Not only does the language you speak differ in its tone, syntax, and speed, it also changes the way you convey information.
Linguistic researchers studied 17 languages from around the world to track differences in “information rate”—how quickly a spoken language gets its point across—and ranked them accordingly. The study, published in Science this week, found that despite their many differences, languages have fairly similar rates of imparting information, though they achieve this rate in different ways.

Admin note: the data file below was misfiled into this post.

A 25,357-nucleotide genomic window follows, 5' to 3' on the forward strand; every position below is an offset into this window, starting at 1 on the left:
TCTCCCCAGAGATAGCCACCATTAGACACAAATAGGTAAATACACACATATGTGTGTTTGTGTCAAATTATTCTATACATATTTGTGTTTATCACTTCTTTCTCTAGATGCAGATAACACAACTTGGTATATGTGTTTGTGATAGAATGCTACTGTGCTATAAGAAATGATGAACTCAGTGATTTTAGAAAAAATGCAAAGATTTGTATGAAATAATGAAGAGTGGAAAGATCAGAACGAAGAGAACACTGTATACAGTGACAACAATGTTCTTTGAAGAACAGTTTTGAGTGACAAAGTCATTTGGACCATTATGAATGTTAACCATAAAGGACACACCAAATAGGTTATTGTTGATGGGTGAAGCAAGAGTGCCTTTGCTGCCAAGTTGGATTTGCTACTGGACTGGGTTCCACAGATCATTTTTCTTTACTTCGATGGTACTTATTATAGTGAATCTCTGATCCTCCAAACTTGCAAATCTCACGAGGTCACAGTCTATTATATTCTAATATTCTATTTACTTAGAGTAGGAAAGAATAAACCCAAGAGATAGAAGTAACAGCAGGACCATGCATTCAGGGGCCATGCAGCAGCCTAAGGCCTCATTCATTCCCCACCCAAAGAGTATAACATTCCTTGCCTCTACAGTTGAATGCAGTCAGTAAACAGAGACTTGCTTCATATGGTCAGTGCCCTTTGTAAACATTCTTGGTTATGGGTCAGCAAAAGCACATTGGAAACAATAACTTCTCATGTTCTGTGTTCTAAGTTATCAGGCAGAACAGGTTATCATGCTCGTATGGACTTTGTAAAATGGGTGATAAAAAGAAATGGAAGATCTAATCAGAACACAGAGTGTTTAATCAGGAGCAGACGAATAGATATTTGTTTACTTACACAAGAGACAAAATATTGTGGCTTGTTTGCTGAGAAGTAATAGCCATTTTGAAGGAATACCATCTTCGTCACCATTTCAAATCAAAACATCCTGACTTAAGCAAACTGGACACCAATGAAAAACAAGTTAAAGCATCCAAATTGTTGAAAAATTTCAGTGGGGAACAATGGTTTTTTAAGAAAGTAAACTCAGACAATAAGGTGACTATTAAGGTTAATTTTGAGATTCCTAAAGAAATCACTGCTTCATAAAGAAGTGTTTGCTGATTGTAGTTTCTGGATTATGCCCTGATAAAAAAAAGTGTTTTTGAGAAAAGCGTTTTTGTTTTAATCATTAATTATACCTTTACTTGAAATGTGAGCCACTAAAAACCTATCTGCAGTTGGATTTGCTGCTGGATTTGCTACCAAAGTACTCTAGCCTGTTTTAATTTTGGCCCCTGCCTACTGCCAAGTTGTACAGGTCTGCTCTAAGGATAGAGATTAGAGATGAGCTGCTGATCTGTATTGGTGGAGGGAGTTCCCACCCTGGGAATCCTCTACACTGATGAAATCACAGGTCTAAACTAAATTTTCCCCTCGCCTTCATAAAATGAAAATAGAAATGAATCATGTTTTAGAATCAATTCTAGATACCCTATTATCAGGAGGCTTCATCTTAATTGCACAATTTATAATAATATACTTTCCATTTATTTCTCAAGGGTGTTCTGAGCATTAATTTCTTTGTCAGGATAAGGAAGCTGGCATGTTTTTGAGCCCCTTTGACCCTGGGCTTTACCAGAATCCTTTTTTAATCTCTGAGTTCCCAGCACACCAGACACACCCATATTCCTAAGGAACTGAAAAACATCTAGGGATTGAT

The 17 languages studied contain a huge variety of speaking styles: Some have contrasting tones while others do not; Japanese and Spanish have 25 phonemes (distinct units of sound) compared to 40 in English and Thai; and there are a few hundred distinct syllables in Japanese, versus almost 7,000 English. There are also significant differences in the information density of each language, meaning the amount of information contained per syllable. However, the authors found that information density tends to be balanced out by speech rate (how quickly the language is spoken), meaning that, overall, humans get the some amount of information across in roughly the same amount of time.